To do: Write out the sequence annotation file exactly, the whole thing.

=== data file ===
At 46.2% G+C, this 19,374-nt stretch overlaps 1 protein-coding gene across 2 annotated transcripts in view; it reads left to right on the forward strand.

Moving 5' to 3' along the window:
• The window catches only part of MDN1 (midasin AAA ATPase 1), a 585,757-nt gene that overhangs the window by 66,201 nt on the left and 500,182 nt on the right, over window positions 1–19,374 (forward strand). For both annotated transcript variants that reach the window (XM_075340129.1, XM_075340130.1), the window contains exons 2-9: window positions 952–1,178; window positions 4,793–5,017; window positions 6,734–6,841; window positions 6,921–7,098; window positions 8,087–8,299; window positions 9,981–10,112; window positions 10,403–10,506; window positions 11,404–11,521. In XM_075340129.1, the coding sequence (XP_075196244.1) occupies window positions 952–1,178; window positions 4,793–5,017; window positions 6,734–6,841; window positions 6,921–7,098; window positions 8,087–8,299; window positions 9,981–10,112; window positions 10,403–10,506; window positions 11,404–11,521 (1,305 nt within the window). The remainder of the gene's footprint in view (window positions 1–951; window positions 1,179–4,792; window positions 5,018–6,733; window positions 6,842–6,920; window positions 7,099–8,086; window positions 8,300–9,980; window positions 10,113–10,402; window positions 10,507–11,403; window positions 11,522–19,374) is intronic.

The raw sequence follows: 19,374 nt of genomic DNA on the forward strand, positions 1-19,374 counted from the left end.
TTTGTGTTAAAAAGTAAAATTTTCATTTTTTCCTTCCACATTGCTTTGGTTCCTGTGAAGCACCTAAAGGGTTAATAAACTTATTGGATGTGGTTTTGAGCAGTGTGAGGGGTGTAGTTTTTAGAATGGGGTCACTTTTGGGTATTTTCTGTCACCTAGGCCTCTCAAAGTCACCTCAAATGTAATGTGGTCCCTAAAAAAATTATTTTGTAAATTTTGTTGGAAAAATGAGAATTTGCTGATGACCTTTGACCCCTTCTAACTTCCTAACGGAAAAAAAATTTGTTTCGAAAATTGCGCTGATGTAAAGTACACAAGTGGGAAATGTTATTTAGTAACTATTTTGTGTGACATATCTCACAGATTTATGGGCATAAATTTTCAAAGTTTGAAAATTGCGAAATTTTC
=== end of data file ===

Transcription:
At 46.2% G+C, this 19,374-nt stretch overlaps 1 protein-coding gene across 2 annotated transcripts in view; it reads left to right on the forward strand.

Moving 5' to 3' along the window:
• The window catches only part of MDN1 (midasin AAA ATPase 1), a 585,757-nt gene that overhangs the window by 66,201 nt on the left and 500,182 nt on the right, over window positions 1–19,374 (forward strand). For both annotated transcript variants that reach the window (XM_075340129.1, XM_075340130.1), the window contains exons 2-9: window positions 952–1,178; window positions 4,793–5,017; window positions 6,734–6,841; window positions 6,921–7,098; window positions 8,087–8,299; window positions 9,981–10,112; window positions 10,403–10,506; window positions 11,404–11,521. In XM_075340129.1, the coding sequence (XP_075196244.1) occupies window positions 952–1,178; window positions 4,793–5,017; window positions 6,734–6,841; window positions 6,921–7,098; window positions 8,087–8,299; window positions 9,981–10,112; window positions 10,403–10,506; window positions 11,404–11,521 (1,305 nt within the window). The remainder of the gene's footprint in view (window positions 1–951; window positions 1,179–4,792; window positions 5,018–6,733; window positions 6,842–6,920; window positions 7,099–8,086; window positions 8,300–9,980; window positions 10,113–10,402; window positions 10,507–11,403; window positions 11,522–19,374) is intronic.

The raw sequence follows: 19,374 nt of genomic DNA on the forward strand, positions 1-19,374 counted from the left end.
TTTGTGTTAAAAAGTAAAATTTTCATTTTTTCCTTCCACATTGCTTTGGTTCCTGTGAAGCACCTAAAGGGTTAATAAACTTATTGGATGTGGTTTTGAGCAGTGTGAGGGGTGTAGTTTTTAGAATGGGGTCACTTTTGGGTATTTTCTGTCACCTAGGCCTCTCAAAGTCACCTCAAATGTAATGTGGTCCCTAAAAAAATTATTTTGTAAATTTTGTTGGAAAAATGAGAATTTGCTGATGACCTTTGACCCCTTCTAACTTCCTAACGGAAAAAAAATTTGTTTCGAAAATTGCGCTGATGTAAAGTACACAAGTGGGAAATGTTATTTAGTAACTATTTTGTGTGACATATCTCACAGATTTATGGGCATAAATTTTCAAAGTTTGAAAATTGCGAAATTTTC